Genetic tests take a close look at your DNA to reveal information about your health or your family. Every living thing has DNA that provides the code, or instructions, for every cell in your body. Your DNA is unique to you.
There are many ways genetic testing may help you. If you are living with PID, there may be a targeted treatment available now or clinical trials that need volunteers like you. Also, you can learn if other people in your family, including your children, may be affected or not.
Yes, free genetic testing is available for patients who qualify:
Researchers are discovering more about genetics and PID, including severe neutropenia and CVID, every day. Today there are more than 400 genes related to PIDs that have been discovered and new genes continue to be discovered every year. With these discoveries, more is being learned about the disease and how to treat it. A more specific diagnosis could change your treatment approach, eligibility for clinical trials, and family planning.
Talk to your doctor and ask if you might benefit from a genetic test. If your doctor thinks you might, a genetic counselor can help you think through the decision-making process.
Whole genome sequencing (WGS) and Whole Exome Sequencing (WES) are two methods of genetic testing for genetic disorders.
NGS is also used for targeted gene sequencing panels. These types of panels analyze specific mutations in specific genes. They look at genes that are either known to cause or that are suspected of being associated with a disease.
Since these methods look at all genes or sections of genes, sometimes a variant or mutation is found and is called a Variant of Unknown Significance (VUS) because it’s not known if it leads to disease or not.
A Lab Developed Test (LDT) is test that is designed and used in a single lab. An In Vitro Diagnostic (IVD) test is an FDA-approved test sold as a kit to a lab. Both test types are used to diagnose and monitor diseases. Researchers are quickly discovering new genes and biomarkers.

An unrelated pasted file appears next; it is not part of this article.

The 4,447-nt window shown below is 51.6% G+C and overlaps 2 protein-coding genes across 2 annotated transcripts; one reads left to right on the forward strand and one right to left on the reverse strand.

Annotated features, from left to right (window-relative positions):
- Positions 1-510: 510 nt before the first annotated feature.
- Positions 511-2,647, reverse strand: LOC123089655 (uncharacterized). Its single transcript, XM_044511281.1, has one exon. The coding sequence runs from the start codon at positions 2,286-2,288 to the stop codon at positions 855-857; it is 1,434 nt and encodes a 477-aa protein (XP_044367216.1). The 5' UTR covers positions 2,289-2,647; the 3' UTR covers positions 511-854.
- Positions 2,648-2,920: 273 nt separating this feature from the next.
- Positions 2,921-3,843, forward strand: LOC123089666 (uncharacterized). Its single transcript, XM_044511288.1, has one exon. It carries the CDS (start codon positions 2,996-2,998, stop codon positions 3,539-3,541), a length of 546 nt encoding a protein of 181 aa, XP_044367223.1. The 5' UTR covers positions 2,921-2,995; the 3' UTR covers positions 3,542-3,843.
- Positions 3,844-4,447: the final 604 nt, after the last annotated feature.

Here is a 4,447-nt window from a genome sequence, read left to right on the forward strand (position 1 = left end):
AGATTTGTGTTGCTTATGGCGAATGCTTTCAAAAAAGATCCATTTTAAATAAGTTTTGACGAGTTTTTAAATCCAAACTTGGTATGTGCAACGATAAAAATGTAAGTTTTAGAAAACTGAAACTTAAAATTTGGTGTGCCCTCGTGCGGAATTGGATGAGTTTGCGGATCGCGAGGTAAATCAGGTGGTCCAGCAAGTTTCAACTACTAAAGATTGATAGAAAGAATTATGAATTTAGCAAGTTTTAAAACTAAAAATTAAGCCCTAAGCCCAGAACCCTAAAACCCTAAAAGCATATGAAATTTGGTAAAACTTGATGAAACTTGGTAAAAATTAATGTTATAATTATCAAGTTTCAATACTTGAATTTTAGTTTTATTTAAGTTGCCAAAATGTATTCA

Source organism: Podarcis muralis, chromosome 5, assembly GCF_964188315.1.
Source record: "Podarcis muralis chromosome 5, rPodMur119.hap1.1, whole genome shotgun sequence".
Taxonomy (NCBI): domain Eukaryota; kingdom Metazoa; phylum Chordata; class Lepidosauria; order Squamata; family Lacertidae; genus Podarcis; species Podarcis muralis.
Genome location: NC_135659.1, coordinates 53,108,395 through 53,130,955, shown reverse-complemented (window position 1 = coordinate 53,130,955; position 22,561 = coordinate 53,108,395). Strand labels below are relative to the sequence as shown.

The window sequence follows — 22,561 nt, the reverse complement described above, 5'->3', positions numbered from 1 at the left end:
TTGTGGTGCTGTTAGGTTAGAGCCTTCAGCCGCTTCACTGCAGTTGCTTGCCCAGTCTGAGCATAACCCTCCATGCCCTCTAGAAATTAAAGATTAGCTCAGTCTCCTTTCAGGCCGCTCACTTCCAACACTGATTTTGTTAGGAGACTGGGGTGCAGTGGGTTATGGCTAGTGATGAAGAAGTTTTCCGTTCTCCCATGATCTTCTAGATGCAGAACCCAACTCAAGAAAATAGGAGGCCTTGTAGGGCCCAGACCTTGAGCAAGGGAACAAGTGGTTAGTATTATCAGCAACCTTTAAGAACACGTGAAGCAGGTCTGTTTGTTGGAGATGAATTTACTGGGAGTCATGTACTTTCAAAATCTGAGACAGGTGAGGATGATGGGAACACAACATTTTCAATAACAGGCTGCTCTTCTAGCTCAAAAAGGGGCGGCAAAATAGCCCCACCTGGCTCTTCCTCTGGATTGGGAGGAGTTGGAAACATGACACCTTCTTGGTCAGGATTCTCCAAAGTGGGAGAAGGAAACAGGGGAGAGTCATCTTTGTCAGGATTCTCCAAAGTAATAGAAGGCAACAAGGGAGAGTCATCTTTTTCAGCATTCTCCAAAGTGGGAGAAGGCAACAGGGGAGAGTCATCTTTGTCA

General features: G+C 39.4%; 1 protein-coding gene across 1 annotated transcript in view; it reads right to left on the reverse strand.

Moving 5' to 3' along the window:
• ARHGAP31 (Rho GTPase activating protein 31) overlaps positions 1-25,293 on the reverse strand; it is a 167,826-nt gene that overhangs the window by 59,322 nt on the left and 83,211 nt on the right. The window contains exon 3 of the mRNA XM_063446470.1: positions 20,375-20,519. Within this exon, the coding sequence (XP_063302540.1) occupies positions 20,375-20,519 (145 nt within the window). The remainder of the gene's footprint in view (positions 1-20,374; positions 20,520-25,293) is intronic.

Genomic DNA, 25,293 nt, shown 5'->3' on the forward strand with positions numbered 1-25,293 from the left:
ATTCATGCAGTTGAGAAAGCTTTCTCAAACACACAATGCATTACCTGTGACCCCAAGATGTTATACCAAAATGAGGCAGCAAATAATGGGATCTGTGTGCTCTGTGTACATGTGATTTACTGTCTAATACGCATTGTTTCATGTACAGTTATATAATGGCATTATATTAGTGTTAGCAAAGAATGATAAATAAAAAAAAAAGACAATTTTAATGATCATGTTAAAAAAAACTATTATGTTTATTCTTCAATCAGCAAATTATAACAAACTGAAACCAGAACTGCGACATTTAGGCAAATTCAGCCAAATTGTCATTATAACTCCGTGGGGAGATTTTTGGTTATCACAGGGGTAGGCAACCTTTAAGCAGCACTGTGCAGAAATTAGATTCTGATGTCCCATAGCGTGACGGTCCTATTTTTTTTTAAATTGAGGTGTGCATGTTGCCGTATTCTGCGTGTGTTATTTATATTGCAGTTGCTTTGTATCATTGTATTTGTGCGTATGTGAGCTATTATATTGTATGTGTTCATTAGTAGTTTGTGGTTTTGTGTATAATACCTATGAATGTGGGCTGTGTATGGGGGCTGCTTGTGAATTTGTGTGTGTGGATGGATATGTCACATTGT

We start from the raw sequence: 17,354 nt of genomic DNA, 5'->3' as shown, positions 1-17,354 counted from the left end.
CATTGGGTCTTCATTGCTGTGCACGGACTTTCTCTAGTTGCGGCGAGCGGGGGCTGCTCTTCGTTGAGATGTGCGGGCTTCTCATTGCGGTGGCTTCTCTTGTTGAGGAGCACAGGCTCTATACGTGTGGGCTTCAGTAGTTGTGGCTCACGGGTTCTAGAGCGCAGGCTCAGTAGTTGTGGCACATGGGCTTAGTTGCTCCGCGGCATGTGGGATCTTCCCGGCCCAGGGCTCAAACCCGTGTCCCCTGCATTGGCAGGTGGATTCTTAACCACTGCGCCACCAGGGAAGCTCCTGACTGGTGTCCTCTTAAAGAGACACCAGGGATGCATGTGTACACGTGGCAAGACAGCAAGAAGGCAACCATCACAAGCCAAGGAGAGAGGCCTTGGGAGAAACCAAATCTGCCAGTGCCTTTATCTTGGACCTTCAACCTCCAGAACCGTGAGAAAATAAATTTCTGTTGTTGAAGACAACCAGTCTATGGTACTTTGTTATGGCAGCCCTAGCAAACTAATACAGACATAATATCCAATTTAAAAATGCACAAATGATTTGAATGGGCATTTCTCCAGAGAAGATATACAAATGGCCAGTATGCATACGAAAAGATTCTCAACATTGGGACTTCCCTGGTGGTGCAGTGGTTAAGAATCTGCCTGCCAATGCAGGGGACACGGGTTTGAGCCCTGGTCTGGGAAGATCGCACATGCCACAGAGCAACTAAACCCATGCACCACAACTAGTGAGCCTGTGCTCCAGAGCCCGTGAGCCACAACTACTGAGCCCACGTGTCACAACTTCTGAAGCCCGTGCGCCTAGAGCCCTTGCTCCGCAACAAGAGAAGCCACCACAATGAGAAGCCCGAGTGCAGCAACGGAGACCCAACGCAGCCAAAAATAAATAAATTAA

Sometimes, a variant or mutation is found and is called a Variant of Unknown Significance (VUS) because it’s not known if it leads to disease or not.
A genetic test result that says you are negative for a variant or mutation may mean that you are negative for a known genetic pathogenic mutation (or a mutation known to cause a disease). If you have a Variant of Unknown Significance (VUS), it may be causing the disease, but it may never have been reported before. A doctor or a genetic counselor needs to read your results and interpret them to understand what the results mean for you.
Ask your doctor if you would benefit from a new diagnostic genetic test. Many genes have been added to the panels in the last few years. You may also benefit from consultation with a neutropenia expert who can review your genetic testing report.
The Genetic Information Nondiscrimination Act (GINA) prevents your results from being used to impact your health insurance. However, GINA does not cover all the risks that should be considered before you proceed. These risks may include losing long-term care insurance, life insurance, disability insurance or employment with a company that has 14 or fewer employees. Some state laws may also have protections. You can search the Genome Statute and Legislation Database by state.